More trouble for Belarusian journal
The Belarusian journal Arche has received a second “warning” from the Belarusian Ministry of Information, democratic opposition group Charter ’97 and Radio Free Europe have reported. The offence: failing to notify the Ministry for the Press and Mass Media about changes in publication frequency one month in advance.
Arche has only just resumed operations after a three-month suspension at the end of 2006, as Eurozine reported. That time their offence was to deviate from the terms of a licence that limits Arche to publishing about history only. Issue 9/2006 contained an account of a 1995 police crackdown on hunger-striking opposition MPs.
Last year’s suspension meant that the last three issues of 2006 did not appear (though they were prepared and published online). In January 2007, the back issues were published along with the first issue of 2007. This was what constituted the deviation from the publishing frequency permitted in the licence. Had Arche not published the back issues, the Belarusian post office would have cancelled the delivery contract and Arche subscribers would have failed to receive issues paid for in advance.
Arche editor Valer Bulhakau explained in Belorusskie Novosti that the real reason for the new warning was the publication of articles criticizing high-up government officials. “In the first issue this year, we published several such articles, including ‘How to overcome the Belarus deadlock’ by Hans-Georg Wieck, in which the retired German diplomat criticized the German government for failing to set up a fund to support civil society in Belarus.”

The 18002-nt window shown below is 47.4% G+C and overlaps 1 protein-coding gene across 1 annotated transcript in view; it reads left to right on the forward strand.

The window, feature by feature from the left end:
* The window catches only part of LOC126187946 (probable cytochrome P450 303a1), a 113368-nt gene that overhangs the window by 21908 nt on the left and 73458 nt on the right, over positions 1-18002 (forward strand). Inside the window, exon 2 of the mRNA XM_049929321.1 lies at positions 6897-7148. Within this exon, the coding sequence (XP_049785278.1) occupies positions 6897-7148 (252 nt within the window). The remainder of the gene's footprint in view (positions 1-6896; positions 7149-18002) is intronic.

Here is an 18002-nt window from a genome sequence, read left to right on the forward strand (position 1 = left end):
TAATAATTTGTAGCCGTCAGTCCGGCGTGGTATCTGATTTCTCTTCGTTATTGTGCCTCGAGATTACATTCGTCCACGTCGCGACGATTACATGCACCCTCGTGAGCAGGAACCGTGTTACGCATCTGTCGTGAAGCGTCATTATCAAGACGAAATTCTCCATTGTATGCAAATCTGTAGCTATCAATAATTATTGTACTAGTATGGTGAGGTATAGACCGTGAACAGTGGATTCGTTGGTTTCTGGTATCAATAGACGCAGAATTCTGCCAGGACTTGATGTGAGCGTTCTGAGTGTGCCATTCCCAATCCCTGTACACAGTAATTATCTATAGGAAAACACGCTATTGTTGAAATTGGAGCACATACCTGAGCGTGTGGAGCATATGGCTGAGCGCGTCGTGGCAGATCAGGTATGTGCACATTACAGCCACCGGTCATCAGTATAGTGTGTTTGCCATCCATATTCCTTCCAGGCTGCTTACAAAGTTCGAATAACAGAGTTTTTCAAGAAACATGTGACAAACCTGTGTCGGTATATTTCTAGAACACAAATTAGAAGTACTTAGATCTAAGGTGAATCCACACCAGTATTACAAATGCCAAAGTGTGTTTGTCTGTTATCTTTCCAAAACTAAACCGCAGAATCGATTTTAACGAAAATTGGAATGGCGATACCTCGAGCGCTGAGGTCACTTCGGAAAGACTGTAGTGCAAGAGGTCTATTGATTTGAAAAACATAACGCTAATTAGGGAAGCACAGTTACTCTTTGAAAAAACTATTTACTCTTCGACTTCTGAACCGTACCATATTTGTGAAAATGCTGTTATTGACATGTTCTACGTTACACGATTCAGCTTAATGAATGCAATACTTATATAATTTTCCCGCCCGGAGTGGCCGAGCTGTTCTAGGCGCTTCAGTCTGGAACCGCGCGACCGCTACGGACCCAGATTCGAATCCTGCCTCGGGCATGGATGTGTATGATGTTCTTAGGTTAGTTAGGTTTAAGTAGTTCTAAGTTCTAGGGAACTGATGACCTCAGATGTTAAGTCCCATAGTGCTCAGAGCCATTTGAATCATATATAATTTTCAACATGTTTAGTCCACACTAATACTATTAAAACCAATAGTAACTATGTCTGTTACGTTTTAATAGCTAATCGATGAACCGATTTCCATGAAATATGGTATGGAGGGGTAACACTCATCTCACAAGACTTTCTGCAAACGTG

Although the authorities have offered Arche a final chance to apply for a change to their publishing licence, Bulhakau says that it is hopeless to expect permission. In the meantime, Arche plans to publish a new issue on January’s local elections, even though this might result in suspension. “To show our stance and emphasize the barbaric nature of the crackdown on Arche, we’ll most likely close this publication,” says Bulhakau. A lawsuit is out of the question “because they are completely meaningless in contemporary Belarus.”
Eurozine appeals to its partners and readers to publicize this latest attempt by the Belarusian government to stifle the independent media in the country.